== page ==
Most Aethionema are pink, but I obtained this white one years ago from one of the Czech collectors and I believe it is A. iberideum from Turkey. Alas, it does not produce seed and if I don't propagate it soon from cuttings we may lose it.
I believe this is the true A. schistosum: over the years I have received a half dozen very different plants under this name. This one is a good pink, and almost as compact as the last species. I recommend it wholeheartedly for the small rock garden or trough!
In my experience, Aethionema subulatum has the darkest pink flowers of the genus (so far). It isn't the smallest species, but does not get as large or seed as much as A. grandiflorum. I am surprised this very lovely plant has not gained currency.
As you can see, I like it enough to grow lots of it in my rock garden (which is not infinite in space...)
One last glimpse of it: there was a time when pinks and pale blues--all the pastels--were the rage and the norm. At this time, the brasher "jewel-tone" reds, oranges and bright purples have elbowed these gentler pinks out of fashion. Those of us who dwell with the eternal verities don't pay attention to such nonsense: I love all colors including baby pink and rich rose! So what if they aren't "manly" and overstated! Everyone should cultivate their sensitive side (sniff sniff).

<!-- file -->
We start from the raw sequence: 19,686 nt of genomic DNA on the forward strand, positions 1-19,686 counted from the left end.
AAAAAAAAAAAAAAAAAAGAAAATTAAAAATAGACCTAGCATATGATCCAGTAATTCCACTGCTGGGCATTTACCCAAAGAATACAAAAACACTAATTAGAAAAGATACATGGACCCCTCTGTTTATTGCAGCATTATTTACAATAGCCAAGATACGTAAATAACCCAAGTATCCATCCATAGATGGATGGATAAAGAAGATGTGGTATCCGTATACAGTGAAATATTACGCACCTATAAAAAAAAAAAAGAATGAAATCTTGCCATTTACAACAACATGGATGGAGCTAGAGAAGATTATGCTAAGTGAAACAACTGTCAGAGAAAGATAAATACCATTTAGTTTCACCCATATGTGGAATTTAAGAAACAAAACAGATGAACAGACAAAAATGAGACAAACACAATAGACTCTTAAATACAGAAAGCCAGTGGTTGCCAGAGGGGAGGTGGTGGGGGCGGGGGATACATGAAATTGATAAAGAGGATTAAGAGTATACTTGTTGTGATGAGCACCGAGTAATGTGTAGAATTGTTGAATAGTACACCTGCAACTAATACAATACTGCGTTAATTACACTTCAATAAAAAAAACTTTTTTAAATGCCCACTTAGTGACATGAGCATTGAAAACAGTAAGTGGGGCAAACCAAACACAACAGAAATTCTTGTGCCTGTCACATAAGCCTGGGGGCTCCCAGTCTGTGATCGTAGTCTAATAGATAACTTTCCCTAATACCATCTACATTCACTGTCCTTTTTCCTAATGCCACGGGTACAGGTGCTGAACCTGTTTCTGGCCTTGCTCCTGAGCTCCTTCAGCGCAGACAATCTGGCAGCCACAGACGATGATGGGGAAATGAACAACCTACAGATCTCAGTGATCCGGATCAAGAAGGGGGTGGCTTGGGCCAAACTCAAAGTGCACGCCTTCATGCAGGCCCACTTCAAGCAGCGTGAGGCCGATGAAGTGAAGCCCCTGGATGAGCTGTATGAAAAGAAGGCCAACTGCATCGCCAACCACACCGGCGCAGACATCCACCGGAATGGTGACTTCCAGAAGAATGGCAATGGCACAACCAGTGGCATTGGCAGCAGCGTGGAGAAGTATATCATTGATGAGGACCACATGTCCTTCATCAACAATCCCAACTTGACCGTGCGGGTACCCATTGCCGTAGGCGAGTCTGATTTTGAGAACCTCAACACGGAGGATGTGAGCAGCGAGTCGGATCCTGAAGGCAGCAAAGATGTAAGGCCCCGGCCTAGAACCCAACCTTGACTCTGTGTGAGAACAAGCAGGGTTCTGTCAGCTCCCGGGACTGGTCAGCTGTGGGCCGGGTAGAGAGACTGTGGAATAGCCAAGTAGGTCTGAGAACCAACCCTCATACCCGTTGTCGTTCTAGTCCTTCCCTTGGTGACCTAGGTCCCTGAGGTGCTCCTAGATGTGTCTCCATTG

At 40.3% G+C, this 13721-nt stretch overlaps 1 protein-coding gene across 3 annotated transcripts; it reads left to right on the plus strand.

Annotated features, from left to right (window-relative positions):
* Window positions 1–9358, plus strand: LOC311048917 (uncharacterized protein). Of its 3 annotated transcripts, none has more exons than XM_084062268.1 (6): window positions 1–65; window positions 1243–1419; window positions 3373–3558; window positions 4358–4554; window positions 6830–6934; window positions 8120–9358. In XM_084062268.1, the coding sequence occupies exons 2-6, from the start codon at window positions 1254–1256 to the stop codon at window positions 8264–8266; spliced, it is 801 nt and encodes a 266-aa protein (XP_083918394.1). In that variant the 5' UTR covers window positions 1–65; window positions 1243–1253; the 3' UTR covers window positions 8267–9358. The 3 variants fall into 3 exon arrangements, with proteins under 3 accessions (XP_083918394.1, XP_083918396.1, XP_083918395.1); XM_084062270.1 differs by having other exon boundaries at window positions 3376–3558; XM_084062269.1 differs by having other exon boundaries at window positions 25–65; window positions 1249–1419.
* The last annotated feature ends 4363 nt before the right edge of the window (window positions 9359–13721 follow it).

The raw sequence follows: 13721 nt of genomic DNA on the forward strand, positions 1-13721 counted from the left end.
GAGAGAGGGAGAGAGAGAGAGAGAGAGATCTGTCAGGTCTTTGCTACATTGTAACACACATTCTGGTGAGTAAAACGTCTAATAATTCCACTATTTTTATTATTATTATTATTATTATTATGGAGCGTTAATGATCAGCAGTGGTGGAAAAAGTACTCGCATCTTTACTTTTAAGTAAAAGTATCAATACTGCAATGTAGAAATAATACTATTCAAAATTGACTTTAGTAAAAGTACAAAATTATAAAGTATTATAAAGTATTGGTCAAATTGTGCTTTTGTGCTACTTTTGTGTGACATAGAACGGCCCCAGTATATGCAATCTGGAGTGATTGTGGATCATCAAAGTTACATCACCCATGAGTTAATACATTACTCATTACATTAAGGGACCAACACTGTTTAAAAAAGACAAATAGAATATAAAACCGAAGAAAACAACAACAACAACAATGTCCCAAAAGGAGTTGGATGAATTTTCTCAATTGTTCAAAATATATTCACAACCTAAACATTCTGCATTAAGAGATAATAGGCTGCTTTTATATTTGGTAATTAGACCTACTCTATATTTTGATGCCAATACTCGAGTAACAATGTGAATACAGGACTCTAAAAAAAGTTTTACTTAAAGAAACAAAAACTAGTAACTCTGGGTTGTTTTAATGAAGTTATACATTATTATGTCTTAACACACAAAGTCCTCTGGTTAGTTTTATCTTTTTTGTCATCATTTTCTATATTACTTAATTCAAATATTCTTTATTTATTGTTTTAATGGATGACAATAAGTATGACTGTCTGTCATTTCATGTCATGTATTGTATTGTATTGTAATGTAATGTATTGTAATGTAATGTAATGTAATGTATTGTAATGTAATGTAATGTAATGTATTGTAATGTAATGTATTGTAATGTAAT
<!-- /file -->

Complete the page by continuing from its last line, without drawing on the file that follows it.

There are really dozens more Aethionema (I've grown far more than these--but hesitate to try your patience). They are much of a pinkness, after all...but if I were to be told to grow only one, I think I might pick Aethionema capitatum, pictured above in my rock garden. This was grown from seed of the plant below--check it out!
I took this picture five or ten years ago in Bill Adams wonderful rock garden in Pueblo. This same plant today is a gnarly bonsai (with a trunk bigger than your thumb, and an almost tree-like form and shape--less than a foot tall and not much broader. It blooms for a month or more at the height of spring and in early summer. The seedpods are appealing, and the foliage beautiful blue the year around. Like all aethionemas, it is very drought tolerant. I grow some with no supplemental irrigation. This one stands out!
It is strange indeed that such charming plants that provide so much beauty with so little fuss are still strangers to so many gardens...how do we change that?